Besides, you know, actually drawing everything, the illustrator was also invaluable when it came to the nuances of panel layout, dialogue placement, expressions, and character perspectives.  Here is an example.  Originally, I had laid out page four with six panels.  However, I told the illustrator from the beginning that he could change the layout anyways he wanted, deferring to his expertise and allowing him to interpret the script more. 

Los Poncheros - Comic Script page 4

He ended up interpreting the page with ten panels.  

graphic novel page colored I think the change is good.  It adds more tension and surprise to the page than I had originally written.  Another subtle change he made was switching the gutters from black to white.  I didn’t even realize how much this improved the page.  Stay tuned for part two of my blog posts on “Working with a Comics Illustrator.”  I’ll talk about subjects on which I had to go back and forth with the illustrator several times: daguerreotypes and Asian faces.   


los poncheros graphic novelMy story, Los Poncheros, went from feature script to TV pilot to graphic novel

First, here is some background on my story, Los Poncheros: 
 The racially diverse members of an outlawed, poncho-wearing gang find themselves on opposing sides of a conflict in a turbulent Western territory. The former friends must choose between their old ideals of cooperation and diversity and the current ideals of individualism, greed, and segregation.

After completing the feature script of Los Poncheros, I was able to get my wife and my best friends to read it.  I even had a women-only book club read it and was invited to their meeting to discuss it with them.  Although, only two of the six members actually read it.  I learned something from everyone that provided feedback.  I learned which characters and scenes they liked and didn’t like.  Most importantly, I found out about which parts were confusing.  As a writer, you will think your story is super clear as well as super brilliant, but oftentimes the reader will get lost in your script.  You could just say, “Well, it will make sense on the big screen,” but it should really make sense in the script first.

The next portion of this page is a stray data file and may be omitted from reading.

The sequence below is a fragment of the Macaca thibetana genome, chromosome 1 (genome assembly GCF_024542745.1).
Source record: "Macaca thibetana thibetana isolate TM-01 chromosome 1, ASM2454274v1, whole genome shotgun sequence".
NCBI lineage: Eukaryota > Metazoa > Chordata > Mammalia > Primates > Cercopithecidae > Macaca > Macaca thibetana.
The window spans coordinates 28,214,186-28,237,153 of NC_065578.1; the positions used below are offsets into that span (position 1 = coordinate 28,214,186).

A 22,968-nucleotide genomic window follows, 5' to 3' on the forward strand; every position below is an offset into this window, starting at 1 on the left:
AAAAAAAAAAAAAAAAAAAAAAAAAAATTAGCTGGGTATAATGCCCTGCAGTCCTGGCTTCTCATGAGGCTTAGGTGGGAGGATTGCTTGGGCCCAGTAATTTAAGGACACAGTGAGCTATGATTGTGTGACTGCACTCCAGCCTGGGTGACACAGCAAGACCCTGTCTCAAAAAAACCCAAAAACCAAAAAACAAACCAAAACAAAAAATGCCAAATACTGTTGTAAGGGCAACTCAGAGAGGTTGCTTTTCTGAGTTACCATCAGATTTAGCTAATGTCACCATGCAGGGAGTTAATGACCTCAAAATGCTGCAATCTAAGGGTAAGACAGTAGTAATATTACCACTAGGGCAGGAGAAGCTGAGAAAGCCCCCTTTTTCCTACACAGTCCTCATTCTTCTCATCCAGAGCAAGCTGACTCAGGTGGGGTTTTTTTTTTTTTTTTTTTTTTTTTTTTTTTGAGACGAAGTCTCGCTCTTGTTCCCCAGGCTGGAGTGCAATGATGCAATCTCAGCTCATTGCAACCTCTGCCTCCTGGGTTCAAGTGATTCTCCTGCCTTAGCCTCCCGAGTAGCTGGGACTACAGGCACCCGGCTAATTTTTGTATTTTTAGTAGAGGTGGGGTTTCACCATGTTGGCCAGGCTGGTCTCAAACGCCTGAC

After exhausting my network of free readers, I realized I had to get some professional feedback.  I needed people that read scripts for a living to dive deeper into my structure, plot, tone, arcs, and themes.  I needed notes on the script written out as opposed to coming in casual conversation.  There are many script reading services that you can find online or in the Reddit community, but these are the three that I used: The Black List, ScriptGal, and The Screenplay Mechanic.  My primary goal for using all of these services was to improve the story.  Of course, I secretly hoped that they would all love the story and boost my ego, but really, one’s friends and family should serve that role.